For the pre-war commercial broadcaster whose duties were often confined to dropping a mechanical pick-up arm on to a gramophone record, some degree of ad-libbing between the music was both possible and desirable. During the 1930s the commercials began to experiment with ad-libbing in other areas as part of a strategy to hold or increase audiences. Scripts were still used for the majority of programmes but the style of address became more intimate. The listener was projected as a friend, or family member.1 At the ABC a script, for all broadcasts falling into the category of "Talks" (and this included discussions and interviews) was mandatory. Section 2 of the "Conditions for Broadcast" stipulated that,
The speaker shall submit manuscript(s) of the talk(s) to the Commission not less than seven days before the date scheduled for broadcasting, and shall revise or alter the manuscript(s) if and to the extent required by the Commission. The manuscript(s) shall be the property of the Commission.2
Once submitted and approved the script was expected to be scrupulously adhered to.
In the areas of drama and lectures the necessity for a script is understandable, with interviews and discussions less easily so. The decisive factors were both political and technological. Up until the late 1940s and the advent of cheap, reliable magnetic tape recording equipment, post-production editing was an impossibility. In the 1930s what editing did occur took place during the writing of the script itself. Although the technology for recording programmes on to gramophone records did exist, the vast majority of broadcasts went to air live. Under these circumstances there was a very real necessity to get things right first time. By insisting on scripts and by vetting them before they went to air, the Commission was able to ensure that its standards of professionalism were met.
A second limiting factor was time. All broadcast programmes had to be tailored to suit their allotted air time. In the absence of sophisticated editing capabilities the script was the only means of accurately pacing programme duration and thus meeting strictly observed schedules. Scripts had to be written in a style which would facilitate clear enunciation and, particularly in the case of short wave transmissions, compensate for reception difficulties. In 1941 Colin Badger reminded Greenwood that,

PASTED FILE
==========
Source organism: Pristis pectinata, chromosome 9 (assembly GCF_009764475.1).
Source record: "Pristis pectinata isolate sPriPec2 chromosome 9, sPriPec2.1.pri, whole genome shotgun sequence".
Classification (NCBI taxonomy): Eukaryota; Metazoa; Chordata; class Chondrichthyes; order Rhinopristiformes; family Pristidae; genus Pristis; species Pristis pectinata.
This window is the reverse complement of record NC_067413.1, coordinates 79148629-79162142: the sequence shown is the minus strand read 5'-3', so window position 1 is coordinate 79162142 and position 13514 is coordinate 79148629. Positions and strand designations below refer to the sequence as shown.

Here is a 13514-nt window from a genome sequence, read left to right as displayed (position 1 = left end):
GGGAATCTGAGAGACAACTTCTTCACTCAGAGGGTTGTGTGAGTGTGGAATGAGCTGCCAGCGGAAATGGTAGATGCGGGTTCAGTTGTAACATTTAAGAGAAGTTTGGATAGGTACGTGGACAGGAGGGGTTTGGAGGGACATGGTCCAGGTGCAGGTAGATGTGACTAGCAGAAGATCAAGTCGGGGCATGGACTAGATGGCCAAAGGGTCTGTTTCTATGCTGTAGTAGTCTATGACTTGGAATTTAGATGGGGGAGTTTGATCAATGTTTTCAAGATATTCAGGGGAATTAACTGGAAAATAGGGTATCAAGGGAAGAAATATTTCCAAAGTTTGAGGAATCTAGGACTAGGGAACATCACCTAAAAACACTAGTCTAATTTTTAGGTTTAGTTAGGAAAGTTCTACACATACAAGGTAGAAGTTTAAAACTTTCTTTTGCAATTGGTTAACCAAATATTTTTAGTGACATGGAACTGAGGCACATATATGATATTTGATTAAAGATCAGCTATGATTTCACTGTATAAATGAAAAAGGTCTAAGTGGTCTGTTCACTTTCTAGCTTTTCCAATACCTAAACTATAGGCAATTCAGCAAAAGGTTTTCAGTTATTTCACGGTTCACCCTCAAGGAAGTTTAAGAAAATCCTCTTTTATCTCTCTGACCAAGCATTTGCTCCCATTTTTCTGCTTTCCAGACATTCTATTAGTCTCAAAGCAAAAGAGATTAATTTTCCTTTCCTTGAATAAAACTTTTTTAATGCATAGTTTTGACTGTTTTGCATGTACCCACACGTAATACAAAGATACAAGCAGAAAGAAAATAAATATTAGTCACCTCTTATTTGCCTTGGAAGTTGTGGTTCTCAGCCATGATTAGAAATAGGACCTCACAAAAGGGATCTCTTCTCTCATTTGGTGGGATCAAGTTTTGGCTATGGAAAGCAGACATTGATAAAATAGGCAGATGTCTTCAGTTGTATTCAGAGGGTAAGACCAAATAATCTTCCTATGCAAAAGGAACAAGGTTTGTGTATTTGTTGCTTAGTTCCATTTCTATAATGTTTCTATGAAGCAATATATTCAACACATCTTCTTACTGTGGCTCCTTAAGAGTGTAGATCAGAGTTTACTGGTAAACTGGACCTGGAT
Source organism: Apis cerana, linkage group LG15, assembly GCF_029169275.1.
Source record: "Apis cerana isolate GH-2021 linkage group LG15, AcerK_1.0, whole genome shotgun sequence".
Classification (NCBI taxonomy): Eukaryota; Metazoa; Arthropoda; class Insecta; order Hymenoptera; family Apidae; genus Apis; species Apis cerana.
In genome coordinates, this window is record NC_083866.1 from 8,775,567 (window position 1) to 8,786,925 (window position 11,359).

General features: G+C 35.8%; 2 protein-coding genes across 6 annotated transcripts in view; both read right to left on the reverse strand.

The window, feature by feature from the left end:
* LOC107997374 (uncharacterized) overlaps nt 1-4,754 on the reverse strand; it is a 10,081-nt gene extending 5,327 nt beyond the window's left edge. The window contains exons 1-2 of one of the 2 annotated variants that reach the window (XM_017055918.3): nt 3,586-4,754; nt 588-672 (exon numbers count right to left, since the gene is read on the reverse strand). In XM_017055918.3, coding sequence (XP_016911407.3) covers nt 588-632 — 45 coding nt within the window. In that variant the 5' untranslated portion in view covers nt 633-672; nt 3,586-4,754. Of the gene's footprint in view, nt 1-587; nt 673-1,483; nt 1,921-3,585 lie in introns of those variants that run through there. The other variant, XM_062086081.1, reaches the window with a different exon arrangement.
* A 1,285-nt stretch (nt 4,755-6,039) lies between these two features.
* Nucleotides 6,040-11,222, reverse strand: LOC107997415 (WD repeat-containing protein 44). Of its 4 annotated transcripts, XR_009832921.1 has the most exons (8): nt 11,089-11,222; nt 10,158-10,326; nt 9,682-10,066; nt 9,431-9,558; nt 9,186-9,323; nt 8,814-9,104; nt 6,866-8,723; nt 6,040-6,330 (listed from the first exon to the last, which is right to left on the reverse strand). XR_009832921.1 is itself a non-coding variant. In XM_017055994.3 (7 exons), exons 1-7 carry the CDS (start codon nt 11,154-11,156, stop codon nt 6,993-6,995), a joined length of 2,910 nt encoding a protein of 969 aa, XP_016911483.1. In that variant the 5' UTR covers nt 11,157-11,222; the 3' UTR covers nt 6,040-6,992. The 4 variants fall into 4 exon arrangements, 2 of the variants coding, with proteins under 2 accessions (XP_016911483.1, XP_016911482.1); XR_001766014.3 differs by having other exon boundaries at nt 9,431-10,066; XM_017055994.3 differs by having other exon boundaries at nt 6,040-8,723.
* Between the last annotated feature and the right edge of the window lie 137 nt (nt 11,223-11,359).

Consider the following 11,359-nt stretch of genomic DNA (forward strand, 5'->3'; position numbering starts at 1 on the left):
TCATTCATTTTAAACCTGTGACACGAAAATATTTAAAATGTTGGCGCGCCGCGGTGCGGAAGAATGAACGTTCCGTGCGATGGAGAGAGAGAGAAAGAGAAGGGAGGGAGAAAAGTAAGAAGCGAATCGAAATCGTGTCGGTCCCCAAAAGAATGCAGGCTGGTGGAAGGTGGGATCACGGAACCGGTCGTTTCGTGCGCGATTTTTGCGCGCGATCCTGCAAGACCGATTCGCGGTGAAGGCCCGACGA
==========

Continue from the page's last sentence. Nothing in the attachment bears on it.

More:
the eight minute limit is rigid. These talks have to be cramped a bit, because our transmission time is so short. If they are spoken quickly they are useless, as there is, as you will realise, considerable surge and fade, and reception is hampered on this account.3
These technological restrictions conspired to locate the script in a central position within the production process.
Delivery from a script had a profound effect on the structure of interviews and discussions. With all parties reading their prepared statements, questions and answers, the resulting style tended towards one of "consensus", the opposite pole of the modern broadcasting trend of "confrontation". The move towards consensus was reinforced by the ABC's editorial policy. Throughout the 1930s and 1940s the Commission was under considerable pressure from both political and public institutions to avoid controversial material.4 When in 1944 the ABC did give speakers their head, in a discussion on birth control, they came under fire both in parliament and from the Women's Christian Temperance Union for allowing opinions to be expressed which were "hostile to family life and religion".5
The consensus product was not without its drawbacks. In 1936 Beatrice Tildesley noted that,
The discussions that take place on Sunday nights have seemed very ineffective at times. For instance a recent discussion had the provocative title, "Is the United States a Menace to Culture?" That should surely have occasioned a brisk, not necessarily heated interchange between the anonymous Australian, American and Englishman taking part in it. But the Australian and Englishman were so concerned to be polite that they let the American score points that almost anyone could have countered on the subject of American films and American speech. If a discussion amounts to no more than that, why have it? Such timidity verges on futility.6